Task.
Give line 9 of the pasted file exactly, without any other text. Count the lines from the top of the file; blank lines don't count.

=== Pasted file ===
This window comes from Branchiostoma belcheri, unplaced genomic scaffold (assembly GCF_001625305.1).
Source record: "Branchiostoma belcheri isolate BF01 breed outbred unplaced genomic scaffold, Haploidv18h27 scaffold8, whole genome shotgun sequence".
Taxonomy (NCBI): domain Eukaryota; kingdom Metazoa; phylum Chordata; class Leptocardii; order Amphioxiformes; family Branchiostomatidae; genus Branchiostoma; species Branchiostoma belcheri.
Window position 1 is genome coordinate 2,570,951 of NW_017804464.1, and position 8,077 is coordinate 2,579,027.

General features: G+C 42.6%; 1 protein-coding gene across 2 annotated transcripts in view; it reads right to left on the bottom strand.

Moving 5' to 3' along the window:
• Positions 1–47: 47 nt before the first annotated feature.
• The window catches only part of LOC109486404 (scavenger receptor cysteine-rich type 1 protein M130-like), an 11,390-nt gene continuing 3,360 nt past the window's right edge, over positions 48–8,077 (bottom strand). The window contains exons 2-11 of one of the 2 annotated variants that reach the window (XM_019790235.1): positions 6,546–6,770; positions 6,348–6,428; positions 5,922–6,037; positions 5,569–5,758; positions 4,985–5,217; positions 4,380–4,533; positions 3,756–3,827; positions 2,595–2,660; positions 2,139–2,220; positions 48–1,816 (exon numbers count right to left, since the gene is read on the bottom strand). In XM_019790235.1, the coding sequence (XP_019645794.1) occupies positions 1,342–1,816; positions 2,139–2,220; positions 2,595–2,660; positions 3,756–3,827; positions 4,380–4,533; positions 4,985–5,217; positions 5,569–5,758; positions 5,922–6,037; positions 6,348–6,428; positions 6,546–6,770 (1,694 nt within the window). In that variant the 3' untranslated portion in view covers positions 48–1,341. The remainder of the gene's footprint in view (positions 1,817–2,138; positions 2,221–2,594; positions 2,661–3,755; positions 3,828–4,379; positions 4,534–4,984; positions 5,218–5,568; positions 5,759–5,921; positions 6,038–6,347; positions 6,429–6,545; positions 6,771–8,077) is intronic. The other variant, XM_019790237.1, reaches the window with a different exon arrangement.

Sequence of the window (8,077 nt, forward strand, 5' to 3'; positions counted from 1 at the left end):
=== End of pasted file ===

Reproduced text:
Sequence of the window (8,077 nt, forward strand, 5' to 3'; positions counted from 1 at the left end):